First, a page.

Opera Explained – L’elisir d’amore
Read by David Timson
L’elisir d’amore, or The Elixir of Love, has remained popular for almost two centuries because of a touching tale and a galaxy of comic characters adapted from the traditional commedia dell’ arte. Above all Donizetti poured into the score all the warmth and tenderness of the Italian temperament. His melodic invention never ceases to charm whether in the jolly rustic choruses, the exhilarating ‘patter’ numbers, or the sweet sadness of the beautiful arias, of which ‘Una furtiva lagrima’, the great tenor showpiece, is the best known.
Running Time: 1 h 18 m
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The word ‘opera’ is Latin and means ‘the works’; it represents a synthesis of all the other arts: drama, vocal and orchestral music, dance, light and design. Consequently, it delivers an emotional impact which none of the others can match. The only one of the arts whose origins can be precisely dated, it was ‘invented’ in Italy in 1597 as part of the Renaissance – the rebirth of interest in classical values. As an art form it is truly international, crossing all linguistic and cultural barriers, and it is probably the only one whose audience continues to expand, not in spite of, but because of developments in entertainment technology.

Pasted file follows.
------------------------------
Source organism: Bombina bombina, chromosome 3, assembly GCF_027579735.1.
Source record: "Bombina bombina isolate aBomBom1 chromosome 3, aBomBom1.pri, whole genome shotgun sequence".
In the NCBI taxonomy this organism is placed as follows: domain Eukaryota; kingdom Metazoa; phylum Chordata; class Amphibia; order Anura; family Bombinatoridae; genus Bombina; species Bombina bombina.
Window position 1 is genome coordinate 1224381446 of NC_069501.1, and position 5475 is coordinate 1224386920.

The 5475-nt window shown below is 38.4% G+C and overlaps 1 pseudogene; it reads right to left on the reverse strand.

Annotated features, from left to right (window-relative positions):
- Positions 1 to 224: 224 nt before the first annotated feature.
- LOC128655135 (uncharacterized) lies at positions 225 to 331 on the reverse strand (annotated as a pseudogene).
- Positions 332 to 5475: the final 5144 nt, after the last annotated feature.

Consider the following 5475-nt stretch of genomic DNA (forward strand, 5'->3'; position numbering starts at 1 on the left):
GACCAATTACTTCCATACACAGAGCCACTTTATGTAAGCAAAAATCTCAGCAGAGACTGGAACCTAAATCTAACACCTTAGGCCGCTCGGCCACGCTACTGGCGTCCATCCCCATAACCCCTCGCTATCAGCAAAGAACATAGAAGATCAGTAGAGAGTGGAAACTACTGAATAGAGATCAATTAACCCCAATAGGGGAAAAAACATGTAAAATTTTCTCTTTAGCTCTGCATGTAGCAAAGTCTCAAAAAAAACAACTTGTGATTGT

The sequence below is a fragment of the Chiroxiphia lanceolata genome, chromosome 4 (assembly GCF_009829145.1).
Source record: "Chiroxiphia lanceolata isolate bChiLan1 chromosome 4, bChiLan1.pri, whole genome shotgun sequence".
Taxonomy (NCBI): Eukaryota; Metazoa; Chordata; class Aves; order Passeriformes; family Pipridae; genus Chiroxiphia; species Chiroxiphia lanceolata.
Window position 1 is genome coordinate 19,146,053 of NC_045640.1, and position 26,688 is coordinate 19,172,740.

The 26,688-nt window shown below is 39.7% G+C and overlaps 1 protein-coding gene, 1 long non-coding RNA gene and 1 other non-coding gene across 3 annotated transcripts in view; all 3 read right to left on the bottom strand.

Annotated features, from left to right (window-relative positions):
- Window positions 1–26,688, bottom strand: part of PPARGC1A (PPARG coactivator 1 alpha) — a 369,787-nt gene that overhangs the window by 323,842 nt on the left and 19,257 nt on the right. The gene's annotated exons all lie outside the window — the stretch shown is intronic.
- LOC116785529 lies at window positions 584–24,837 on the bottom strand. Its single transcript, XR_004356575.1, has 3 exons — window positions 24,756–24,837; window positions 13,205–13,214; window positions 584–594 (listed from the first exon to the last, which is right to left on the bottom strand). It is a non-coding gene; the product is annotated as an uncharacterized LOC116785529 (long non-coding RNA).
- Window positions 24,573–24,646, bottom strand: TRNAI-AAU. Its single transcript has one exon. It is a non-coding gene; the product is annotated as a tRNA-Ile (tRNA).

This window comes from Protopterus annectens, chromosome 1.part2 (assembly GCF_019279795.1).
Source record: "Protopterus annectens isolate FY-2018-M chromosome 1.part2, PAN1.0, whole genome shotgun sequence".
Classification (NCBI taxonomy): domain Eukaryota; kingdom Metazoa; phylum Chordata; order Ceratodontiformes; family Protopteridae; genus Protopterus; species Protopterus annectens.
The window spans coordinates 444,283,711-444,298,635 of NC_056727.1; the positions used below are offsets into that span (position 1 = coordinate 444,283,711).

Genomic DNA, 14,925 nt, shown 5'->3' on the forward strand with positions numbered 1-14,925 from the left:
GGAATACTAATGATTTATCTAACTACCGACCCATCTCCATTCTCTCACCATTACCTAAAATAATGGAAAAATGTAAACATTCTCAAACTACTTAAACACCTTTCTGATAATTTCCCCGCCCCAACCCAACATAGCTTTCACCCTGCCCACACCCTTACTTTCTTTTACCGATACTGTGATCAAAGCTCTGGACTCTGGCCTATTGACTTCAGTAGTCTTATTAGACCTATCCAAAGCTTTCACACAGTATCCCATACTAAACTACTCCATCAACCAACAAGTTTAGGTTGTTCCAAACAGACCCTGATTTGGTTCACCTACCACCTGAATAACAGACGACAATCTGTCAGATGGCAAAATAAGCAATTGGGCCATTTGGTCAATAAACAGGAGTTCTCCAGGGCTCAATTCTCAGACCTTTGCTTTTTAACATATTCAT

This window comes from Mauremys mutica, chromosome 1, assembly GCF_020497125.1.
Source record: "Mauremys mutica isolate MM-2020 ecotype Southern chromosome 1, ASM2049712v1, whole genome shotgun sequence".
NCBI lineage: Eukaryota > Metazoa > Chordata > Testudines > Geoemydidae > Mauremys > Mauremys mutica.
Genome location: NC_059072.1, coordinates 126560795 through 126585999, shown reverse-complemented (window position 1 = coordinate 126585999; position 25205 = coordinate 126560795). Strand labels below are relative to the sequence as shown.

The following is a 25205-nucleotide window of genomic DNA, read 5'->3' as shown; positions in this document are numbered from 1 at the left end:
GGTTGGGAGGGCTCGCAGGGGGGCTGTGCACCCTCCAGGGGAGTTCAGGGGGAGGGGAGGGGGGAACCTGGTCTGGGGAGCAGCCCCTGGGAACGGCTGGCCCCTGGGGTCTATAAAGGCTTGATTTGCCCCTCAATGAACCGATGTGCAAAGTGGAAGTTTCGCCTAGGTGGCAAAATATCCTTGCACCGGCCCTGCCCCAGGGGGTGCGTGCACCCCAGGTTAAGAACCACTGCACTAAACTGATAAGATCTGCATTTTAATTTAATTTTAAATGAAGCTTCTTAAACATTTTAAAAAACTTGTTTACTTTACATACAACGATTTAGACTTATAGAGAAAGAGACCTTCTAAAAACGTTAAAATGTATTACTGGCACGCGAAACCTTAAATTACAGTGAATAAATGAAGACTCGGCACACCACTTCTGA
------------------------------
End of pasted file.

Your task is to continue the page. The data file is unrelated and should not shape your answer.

From its early origins in Italy opera spread across Europe, establishing individual and distinctive schools in a number of countries. France had an early and long-standing love affair with it – hence the term grand opéra, referring to the massive five-act creations that graced the Paris Opéra in the nineteenth century. Germany had an excellent school from as early as Mozart’s time, and opera perhaps reached its highest achievement with the mighty music dramas of Richard Wagner. Russia, Great Britain and the Americas have also made their contributions.